Beginning Teachers Who Stay: Beliefs about Students

Apr. 15, 2014

Source: Teaching and Teacher Education, Volume 39, p. 31-43, (April 2014).
(Reviewed by the Portal Team)

The goal of this study was to explore teachers’ beliefs about students in the United States and if these beliefs evolve during the first five years of teaching.

This study was part of a larger project, the First Year Teacher Observation Project (FYTOP; Good et al., 2006). The participants were sixty-seven of the 133 successfully contacted teachers (50.4%) participated in the follow-up study.
Data were collected through a survey.


The findings reveal that beginning teachers possess adaptive beliefs about students (e.g., pride, effort).
Teachers develop more positive conceptualizations of students across time.
Furthermore, the content of teachers’ beliefs is important. Teachers perceived students as participating with others in their achievement and accomplishments; a belief that students also hold.
Finally, teachers’ more positive beliefs about learners during their first five years of teaching may serve to aid both the student and teacher in adaptive ways.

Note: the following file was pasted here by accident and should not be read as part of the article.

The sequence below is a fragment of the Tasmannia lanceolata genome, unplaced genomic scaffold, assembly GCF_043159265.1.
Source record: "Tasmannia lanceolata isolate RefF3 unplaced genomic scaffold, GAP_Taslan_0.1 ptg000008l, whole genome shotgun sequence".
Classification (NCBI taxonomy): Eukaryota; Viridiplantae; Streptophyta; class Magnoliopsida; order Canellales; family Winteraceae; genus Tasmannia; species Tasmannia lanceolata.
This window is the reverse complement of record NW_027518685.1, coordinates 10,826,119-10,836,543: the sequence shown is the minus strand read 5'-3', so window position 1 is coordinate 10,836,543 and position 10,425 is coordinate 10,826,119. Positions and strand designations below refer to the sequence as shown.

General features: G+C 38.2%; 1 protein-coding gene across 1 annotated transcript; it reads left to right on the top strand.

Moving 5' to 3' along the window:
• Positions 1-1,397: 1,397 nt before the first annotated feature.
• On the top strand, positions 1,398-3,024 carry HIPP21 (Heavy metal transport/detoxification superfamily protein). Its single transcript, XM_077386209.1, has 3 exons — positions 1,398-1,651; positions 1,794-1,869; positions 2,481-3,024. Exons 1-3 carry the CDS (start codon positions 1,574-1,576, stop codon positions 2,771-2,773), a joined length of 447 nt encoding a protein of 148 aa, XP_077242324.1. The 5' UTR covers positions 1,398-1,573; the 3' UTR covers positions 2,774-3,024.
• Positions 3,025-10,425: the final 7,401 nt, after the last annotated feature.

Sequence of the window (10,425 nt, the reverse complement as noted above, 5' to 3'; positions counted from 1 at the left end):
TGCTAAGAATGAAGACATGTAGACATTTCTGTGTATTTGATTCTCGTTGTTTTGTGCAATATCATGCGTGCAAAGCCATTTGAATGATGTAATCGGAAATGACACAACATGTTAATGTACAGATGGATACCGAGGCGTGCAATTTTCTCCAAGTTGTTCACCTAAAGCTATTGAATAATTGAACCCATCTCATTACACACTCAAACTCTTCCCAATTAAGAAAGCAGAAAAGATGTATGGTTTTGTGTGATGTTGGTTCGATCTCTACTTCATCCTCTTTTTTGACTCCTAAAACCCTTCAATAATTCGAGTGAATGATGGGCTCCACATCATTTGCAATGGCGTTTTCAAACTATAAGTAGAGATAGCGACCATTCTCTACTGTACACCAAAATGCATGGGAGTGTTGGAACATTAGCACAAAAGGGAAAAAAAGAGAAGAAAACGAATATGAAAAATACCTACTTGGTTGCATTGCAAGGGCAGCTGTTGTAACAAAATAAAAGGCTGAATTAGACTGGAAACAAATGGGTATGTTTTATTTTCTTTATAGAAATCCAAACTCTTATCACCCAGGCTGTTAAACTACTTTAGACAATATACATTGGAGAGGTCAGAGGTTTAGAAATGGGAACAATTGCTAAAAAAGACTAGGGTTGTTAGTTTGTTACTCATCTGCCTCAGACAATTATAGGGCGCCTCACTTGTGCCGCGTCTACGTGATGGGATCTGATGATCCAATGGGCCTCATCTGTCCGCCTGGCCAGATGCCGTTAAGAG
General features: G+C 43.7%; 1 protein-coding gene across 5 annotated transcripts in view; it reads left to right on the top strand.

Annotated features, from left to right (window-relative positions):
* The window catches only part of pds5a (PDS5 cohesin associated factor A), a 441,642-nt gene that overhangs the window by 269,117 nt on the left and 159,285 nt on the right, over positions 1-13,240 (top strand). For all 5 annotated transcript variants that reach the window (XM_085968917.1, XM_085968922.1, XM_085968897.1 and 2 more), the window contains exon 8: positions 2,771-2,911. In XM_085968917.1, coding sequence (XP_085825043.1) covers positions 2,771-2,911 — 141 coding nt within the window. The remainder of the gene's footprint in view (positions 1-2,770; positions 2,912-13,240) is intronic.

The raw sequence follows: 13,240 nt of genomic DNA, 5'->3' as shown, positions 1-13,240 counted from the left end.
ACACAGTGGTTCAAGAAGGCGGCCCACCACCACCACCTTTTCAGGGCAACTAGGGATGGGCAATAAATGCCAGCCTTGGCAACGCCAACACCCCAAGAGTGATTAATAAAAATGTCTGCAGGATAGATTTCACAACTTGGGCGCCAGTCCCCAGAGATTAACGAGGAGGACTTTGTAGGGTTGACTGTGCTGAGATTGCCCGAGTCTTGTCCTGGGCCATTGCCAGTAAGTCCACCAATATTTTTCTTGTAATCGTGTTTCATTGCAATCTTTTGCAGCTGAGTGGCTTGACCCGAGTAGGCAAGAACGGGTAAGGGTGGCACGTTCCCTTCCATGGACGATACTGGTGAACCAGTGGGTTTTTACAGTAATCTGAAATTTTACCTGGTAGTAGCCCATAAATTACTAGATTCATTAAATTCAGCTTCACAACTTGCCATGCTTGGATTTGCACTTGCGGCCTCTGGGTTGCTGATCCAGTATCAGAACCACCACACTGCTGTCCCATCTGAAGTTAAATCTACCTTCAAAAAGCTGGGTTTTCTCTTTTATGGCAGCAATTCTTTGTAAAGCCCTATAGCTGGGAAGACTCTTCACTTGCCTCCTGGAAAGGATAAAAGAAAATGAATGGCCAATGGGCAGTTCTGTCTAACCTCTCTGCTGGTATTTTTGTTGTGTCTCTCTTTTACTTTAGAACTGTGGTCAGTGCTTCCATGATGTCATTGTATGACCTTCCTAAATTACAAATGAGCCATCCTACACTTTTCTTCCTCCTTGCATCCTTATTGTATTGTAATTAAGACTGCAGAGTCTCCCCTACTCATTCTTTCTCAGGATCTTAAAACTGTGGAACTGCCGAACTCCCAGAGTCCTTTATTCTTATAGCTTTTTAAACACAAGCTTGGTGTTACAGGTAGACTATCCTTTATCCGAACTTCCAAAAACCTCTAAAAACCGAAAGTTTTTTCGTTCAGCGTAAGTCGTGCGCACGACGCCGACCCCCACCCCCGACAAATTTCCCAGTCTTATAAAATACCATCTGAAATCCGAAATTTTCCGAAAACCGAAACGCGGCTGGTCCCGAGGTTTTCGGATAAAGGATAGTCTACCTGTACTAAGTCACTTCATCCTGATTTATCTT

Results illustrate that teachers place a greater endorsement over time on beliefs about students that value peers, teacher, school, and small groups in the learning process, and expectations for success in working alone with the teacher, and with peers.


Findings from the present study indicate that teachers’ beliefs about students are positive and adaptive and become more cohesive and positive during the first five years of teaching, despite the challenges typically encountered by beginning teachers.

Three extensions of these findings are particularly notable.
First, these changes in beliefs appear to mirror teachers’ growth in student achievement outcomes early in their careers.
Second, although found earlier than expected in the career development process, these growing positive conceptualizations that link teachers to learners coincide with teacher identity development.
Hence, teachers build more confidence in their practices (Feiman-Nemser & Remillard, 1996) and focus more on student understanding and achievement (Borko & Livingston, 1989) as they gain more experience in the classroom and develop expertise.
Third, this study also highlights the potential adaptive properties of having particular beliefs in the first five years of teaching on retention.
Teachers in the current study remained in the profession during the first 3-5years of teaching.
Hence, these beliefs illustrate the ways in which “stayers” modify their beliefs about learners across time, which may be an underlying factor in their career persistence.

Updated: Mar. 31, 2015